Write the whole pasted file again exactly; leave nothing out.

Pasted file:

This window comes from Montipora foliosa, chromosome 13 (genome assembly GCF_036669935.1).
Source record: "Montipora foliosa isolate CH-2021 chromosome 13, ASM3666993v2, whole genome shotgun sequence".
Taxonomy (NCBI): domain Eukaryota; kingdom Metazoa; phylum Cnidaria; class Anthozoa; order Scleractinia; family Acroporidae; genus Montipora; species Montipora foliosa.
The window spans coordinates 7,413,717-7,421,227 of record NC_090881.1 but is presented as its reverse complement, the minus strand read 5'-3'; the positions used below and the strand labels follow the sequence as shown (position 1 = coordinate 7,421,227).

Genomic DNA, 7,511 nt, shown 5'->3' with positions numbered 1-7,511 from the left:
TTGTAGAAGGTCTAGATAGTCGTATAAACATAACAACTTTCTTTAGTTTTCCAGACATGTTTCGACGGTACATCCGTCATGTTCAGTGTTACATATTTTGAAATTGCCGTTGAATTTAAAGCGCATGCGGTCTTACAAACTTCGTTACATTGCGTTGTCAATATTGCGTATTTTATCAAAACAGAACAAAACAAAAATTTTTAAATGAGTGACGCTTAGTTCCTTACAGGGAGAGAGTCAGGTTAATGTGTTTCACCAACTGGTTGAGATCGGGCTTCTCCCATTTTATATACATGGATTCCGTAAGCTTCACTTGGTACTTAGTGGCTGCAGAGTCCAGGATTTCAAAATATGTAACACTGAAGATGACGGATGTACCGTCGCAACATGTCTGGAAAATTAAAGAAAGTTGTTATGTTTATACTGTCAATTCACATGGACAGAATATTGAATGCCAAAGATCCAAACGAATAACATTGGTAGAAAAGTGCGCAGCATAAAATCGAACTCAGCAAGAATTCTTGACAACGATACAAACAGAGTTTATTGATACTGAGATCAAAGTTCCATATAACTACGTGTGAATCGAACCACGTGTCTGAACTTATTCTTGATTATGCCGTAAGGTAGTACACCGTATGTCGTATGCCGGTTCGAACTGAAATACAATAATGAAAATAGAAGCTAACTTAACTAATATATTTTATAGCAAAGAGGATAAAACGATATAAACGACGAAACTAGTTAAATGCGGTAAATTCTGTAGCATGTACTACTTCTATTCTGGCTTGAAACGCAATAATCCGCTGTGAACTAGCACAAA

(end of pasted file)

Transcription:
This window comes from Montipora foliosa, chromosome 13 (genome assembly GCF_036669935.1).
Source record: "Montipora foliosa isolate CH-2021 chromosome 13, ASM3666993v2, whole genome shotgun sequence".
Taxonomy (NCBI): domain Eukaryota; kingdom Metazoa; phylum Cnidaria; class Anthozoa; order Scleractinia; family Acroporidae; genus Montipora; species Montipora foliosa.
The window spans coordinates 7,413,717-7,421,227 of record NC_090881.1 but is presented as its reverse complement, the minus strand read 5'-3'; the positions used below and the strand labels follow the sequence as shown (position 1 = coordinate 7,421,227).

Genomic DNA, 7,511 nt, shown 5'->3' with positions numbered 1-7,511 from the left:
TTGTAGAAGGTCTAGATAGTCGTATAAACATAACAACTTTCTTTAGTTTTCCAGACATGTTTCGACGGTACATCCGTCATGTTCAGTGTTACATATTTTGAAATTGCCGTTGAATTTAAAGCGCATGCGGTCTTACAAACTTCGTTACATTGCGTTGTCAATATTGCGTATTTTATCAAAACAGAACAAAACAAAAATTTTTAAATGAGTGACGCTTAGTTCCTTACAGGGAGAGAGTCAGGTTAATGTGTTTCACCAACTGGTTGAGATCGGGCTTCTCCCATTTTATATACATGGATTCCGTAAGCTTCACTTGGTACTTAGTGGCTGCAGAGTCCAGGATTTCAAAATATGTAACACTGAAGATGACGGATGTACCGTCGCAACATGTCTGGAAAATTAAAGAAAGTTGTTATGTTTATACTGTCAATTCACATGGACAGAATATTGAATGCCAAAGATCCAAACGAATAACATTGGTAGAAAAGTGCGCAGCATAAAATCGAACTCAGCAAGAATTCTTGACAACGATACAAACAGAGTTTATTGATACTGAGATCAAAGTTCCATATAACTACGTGTGAATCGAACCACGTGTCTGAACTTATTCTTGATTATGCCGTAAGGTAGTACACCGTATGTCGTATGCCGGTTCGAACTGAAATACAATAATGAAAATAGAAGCTAACTTAACTAATATATTTTATAGCAAAGAGGATAAAACGATATAAACGACGAAACTAGTTAAATGCGGTAAATTCTGTAGCATGTACTACTTCTATTCTGGCTTGAAACGCAATAATCCGCTGTGAACTAGCACAAA